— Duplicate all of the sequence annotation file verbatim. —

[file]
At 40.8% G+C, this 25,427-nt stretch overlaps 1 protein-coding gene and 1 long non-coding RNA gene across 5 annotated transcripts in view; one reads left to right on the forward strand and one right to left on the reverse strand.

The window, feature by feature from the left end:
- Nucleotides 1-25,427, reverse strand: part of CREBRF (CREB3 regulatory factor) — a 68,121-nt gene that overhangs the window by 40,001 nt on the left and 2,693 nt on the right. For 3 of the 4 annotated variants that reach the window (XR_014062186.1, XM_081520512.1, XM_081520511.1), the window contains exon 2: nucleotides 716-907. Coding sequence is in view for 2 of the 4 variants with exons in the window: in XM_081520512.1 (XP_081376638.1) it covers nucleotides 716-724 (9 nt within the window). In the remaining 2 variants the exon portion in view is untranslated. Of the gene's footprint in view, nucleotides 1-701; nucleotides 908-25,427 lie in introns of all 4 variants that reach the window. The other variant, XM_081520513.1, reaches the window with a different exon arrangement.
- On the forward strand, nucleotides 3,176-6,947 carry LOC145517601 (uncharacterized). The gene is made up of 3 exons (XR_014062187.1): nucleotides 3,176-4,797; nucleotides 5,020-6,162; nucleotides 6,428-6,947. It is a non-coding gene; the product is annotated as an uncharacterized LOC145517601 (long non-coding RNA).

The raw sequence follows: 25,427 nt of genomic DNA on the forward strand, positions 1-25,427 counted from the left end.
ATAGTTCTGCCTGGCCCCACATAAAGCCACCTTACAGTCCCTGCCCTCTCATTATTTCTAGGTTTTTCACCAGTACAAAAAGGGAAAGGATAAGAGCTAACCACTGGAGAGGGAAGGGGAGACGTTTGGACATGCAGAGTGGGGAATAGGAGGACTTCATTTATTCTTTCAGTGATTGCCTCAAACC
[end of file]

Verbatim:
At 40.8% G+C, this 25,427-nt stretch overlaps 1 protein-coding gene and 1 long non-coding RNA gene across 5 annotated transcripts in view; one reads left to right on the forward strand and one right to left on the reverse strand.

The window, feature by feature from the left end:
- Nucleotides 1-25,427, reverse strand: part of CREBRF (CREB3 regulatory factor) — a 68,121-nt gene that overhangs the window by 40,001 nt on the left and 2,693 nt on the right. For 3 of the 4 annotated variants that reach the window (XR_014062186.1, XM_081520512.1, XM_081520511.1), the window contains exon 2: nucleotides 716-907. Coding sequence is in view for 2 of the 4 variants with exons in the window: in XM_081520512.1 (XP_081376638.1) it covers nucleotides 716-724 (9 nt within the window). In the remaining 2 variants the exon portion in view is untranslated. Of the gene's footprint in view, nucleotides 1-701; nucleotides 908-25,427 lie in introns of all 4 variants that reach the window. The other variant, XM_081520513.1, reaches the window with a different exon arrangement.
- On the forward strand, nucleotides 3,176-6,947 carry LOC145517601 (uncharacterized). The gene is made up of 3 exons (XR_014062187.1): nucleotides 3,176-4,797; nucleotides 5,020-6,162; nucleotides 6,428-6,947. It is a non-coding gene; the product is annotated as an uncharacterized LOC145517601 (long non-coding RNA).

The raw sequence follows: 25,427 nt of genomic DNA on the forward strand, positions 1-25,427 counted from the left end.
ATAGTTCTGCCTGGCCCCACATAAAGCCACCTTACAGTCCCTGCCCTCTCATTATTTCTAGGTTTTTCACCAGTACAAAAAGGGAAAGGATAAGAGCTAACCACTGGAGAGGGAAGGGGAGACGTTTGGACATGCAGAGTGGGGAATAGGAGGACTTCATTTATTCTTTCAGTGATTGCCTCAAACC